From the Ngwe Pin Lae Industrial Zone, located on the outskirts of Yangon, companies also made recent shipments of frozen fish and apparel to the U.S. market, trade records show. At least one of the shipments, hundreds of backpacks from Golden Tri-Light Myanmar Company Limited, departed the country five days after the coup, according to shipping records. MEHL is responsible for the zone’s maintenance, waste management and security, and tenants pay an annual fee for the services, according to a letter dated Feb. 13 from one of its tenants.

Several companies located at the Pyinmabin Industrial Zone in Yangon, another MEHL-operated industrial park, are, or have been, joint ventures between the military conglomerate and its international partners, Kharon found.

However, the foreign partners of Virginia Tobacco Company Limited and Myanmar Brewery Limited, which is sanctioned by Canada, have each said they intend to sever ties with MEHL, according to media reports and press releases.

Coup leader Min Aung Hlaing, who the U.S. said leads MEC and the U.K. named as chair of MEHL’s “patron group,” was among those sanctioned Monday by the EU. He was designated last month by the U.S., U.K. and Canada. Two of Min Aung Hlaing’s adult children were sanctioned earlier in March, along with several of their companies. The U.S. also designated him in 2019 over human rights abuses against the Rohingya, a Burmese minority group.

In 2017, MEHL directly contributed to a series of fundraising events that provided financial support for the Tatmadaw personnel engaged in “clearance operations” against the Rohingya, the U.K. sanctions notice said. One of the military divisions sanctioned Monday by the U.S., the 33rd Light Infantry Division of the Burmese Army (33rd LID), was also designated in 2018 for its role in the Rohingya operations. A U.S. senator said he proposed legislation that would require the government to determine within 90 days whether the Burmese military’s operations against the Rohinya constituted a genocide, after it had previously declined to do so.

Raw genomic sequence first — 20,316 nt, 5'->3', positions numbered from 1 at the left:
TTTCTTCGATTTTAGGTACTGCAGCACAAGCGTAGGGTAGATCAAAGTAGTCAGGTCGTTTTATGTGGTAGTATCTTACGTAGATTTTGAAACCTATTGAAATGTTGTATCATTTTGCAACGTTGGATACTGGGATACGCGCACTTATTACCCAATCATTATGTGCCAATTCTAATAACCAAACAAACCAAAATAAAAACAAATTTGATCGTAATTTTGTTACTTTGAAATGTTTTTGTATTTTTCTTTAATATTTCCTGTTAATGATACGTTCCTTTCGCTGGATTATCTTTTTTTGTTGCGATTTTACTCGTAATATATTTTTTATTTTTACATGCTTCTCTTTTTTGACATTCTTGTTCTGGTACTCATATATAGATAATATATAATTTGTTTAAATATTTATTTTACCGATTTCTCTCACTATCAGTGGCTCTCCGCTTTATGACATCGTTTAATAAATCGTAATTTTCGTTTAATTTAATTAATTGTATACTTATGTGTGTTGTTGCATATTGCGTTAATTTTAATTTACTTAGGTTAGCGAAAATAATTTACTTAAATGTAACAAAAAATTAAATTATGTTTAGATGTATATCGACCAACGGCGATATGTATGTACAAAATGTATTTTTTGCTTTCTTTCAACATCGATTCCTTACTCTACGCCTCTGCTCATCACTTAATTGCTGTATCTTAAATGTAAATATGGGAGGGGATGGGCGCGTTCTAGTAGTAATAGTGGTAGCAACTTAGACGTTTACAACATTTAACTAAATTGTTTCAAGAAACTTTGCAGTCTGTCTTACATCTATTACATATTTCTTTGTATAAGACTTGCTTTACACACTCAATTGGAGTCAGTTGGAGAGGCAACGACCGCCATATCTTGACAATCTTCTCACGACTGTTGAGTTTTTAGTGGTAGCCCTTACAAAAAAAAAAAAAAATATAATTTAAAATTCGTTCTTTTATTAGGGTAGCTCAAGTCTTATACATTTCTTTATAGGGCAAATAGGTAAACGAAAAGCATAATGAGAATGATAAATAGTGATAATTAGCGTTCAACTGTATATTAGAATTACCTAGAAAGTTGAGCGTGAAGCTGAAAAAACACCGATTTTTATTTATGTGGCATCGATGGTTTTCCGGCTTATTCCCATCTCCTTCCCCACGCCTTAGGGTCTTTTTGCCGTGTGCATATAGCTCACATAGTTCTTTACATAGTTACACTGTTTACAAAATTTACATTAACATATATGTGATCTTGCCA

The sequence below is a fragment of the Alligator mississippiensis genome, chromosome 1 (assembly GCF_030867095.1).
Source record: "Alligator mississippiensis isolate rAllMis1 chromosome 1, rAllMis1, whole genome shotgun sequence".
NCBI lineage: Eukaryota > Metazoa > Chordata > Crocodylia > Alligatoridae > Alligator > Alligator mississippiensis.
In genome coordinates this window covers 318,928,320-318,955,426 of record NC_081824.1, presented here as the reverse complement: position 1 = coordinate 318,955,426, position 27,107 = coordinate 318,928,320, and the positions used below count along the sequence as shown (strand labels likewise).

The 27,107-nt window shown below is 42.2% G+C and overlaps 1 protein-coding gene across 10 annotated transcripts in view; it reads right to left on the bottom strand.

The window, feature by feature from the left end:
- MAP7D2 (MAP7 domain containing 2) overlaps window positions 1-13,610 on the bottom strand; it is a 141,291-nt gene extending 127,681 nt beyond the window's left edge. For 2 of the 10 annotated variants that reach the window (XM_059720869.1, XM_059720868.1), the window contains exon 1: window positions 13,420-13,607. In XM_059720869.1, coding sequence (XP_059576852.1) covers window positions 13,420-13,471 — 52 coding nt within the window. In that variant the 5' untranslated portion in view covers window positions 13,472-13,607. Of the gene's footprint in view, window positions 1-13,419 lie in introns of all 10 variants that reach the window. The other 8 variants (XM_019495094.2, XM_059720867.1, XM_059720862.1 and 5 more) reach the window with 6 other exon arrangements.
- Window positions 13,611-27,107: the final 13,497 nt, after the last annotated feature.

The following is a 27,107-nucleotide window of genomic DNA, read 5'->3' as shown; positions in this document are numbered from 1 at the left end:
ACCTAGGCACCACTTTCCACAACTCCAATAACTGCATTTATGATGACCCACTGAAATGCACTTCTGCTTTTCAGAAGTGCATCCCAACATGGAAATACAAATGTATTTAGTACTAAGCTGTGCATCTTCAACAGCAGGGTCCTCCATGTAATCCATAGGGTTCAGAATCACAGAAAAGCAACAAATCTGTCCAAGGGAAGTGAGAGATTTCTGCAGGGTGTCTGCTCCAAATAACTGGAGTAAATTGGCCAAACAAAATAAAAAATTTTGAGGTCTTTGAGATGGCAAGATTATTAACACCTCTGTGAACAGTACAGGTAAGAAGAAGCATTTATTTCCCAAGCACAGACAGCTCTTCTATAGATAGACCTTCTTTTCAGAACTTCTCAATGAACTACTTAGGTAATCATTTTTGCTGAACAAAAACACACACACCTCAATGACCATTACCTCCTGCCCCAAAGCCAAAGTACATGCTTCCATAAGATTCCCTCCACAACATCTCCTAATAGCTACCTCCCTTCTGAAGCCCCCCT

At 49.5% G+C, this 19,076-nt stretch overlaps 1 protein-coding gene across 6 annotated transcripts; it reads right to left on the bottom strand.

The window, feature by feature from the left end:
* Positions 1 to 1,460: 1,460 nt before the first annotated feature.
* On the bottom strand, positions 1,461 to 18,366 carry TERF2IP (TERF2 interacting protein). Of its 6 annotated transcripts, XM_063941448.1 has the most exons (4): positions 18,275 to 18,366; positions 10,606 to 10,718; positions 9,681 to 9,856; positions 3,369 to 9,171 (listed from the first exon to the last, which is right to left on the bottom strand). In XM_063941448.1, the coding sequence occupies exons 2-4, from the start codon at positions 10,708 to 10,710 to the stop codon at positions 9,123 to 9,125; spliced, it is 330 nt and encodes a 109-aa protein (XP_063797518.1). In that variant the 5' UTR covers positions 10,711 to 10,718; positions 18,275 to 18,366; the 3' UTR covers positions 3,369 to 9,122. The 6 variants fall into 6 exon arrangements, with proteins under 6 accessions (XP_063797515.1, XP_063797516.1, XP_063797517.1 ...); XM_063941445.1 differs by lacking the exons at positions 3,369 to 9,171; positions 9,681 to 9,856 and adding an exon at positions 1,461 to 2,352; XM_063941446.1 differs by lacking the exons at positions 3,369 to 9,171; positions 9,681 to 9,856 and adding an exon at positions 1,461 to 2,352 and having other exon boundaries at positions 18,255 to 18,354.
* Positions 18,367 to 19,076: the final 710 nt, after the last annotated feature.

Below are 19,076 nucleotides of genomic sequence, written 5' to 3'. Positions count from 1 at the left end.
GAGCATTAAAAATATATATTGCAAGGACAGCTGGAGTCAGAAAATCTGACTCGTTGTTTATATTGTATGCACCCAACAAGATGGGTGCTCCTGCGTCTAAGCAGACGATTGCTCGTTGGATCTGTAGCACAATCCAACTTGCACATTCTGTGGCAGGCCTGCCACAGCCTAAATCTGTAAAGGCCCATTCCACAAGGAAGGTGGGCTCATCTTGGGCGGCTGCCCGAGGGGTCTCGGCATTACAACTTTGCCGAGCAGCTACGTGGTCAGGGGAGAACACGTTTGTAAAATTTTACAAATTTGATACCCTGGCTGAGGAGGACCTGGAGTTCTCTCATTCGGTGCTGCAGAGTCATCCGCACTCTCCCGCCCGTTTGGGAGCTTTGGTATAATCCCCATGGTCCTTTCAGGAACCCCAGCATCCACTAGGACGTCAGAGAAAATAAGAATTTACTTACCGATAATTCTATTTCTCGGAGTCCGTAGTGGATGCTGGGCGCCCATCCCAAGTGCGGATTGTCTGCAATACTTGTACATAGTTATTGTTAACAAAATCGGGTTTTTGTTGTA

Conditions on the ground in Myanmar, the other name for Burma, are deteriorating, and the United Nations should hold an emergency meeting to address the crisis, Tom Andrews, the U.N. special human rights envoy, said Thursday in a statement. Limited sanctions imposed thus far don’t cut the military’s access to revenue that help sustain its illegal activities, he added. Earlier this week, the U.N. extended Andrews’ mandate for another year.

Literature at a market in Yangon. (Source: Alexander Schimmeck, via Unsplash)

Since the Feb. 1 coup, security forces have killed 328 people, according to figures released Friday by the Assistance Association for Political Prisoners (Burma), a human rights group. More than 3,000 people have been arrested, charged or sentenced, the group said.

A military spokesman on Tuesday had accused protesters of arson and violence, and said nine members of the security forces were killed. Police shot and killed a seven-year-old girl as she ran toward her father in the family’s home, her older sister told the BBC on Wednesday. The family has since gone into hiding for fear of being targeted by the military, CNN reported.

“These abhorrent and brutal acts against children...further demonstrate the horrific nature of the Burmese military regime’s assault on its own people and its complete disregard for the lives of the people of Burma,” a U.S. State Department spokesman said Thursday.

Foreign businesses in the country are struggling to operate amid the volatile environment, The Wall Street Journal reported this week. Human rights groups urged an American energy company to freeze payments to Myanmar Oil and Gas Enterprise, a state-owned company whose cash flow is now under the military’s control, the Financial Times reported.

Lt. Gen. Aung Soe, sanctioned Monday by the U.S., is a Bureau of Special Operations commander whose units have participated in attacks on peaceful protests while armed with weapons meant for the battlefield, the Treasury said. Under the leadership of Than Hlaing, who was also designated Monday, security forces have gone from attacking protesters with water cannons, rubber bullets and tear gas, to using live ammunition, according to the Treasury. Than Hlaing was appointed chief of the Burmese police and deputy home affairs minister after the coup, the Treasury said.

The Treasury also sanctioned a second military division, the 77th Light Infantry Division of the Burmese Army (77th LID), because their deployments into Burmese cities have resulted in instances of excessive force, including killings, by security forces, the Treasury said. Video footage shows security forces riding pick-up trucks while apparently indiscriminately firing live ammunition in multiple directions, including into people’s homes, according to the Treasury.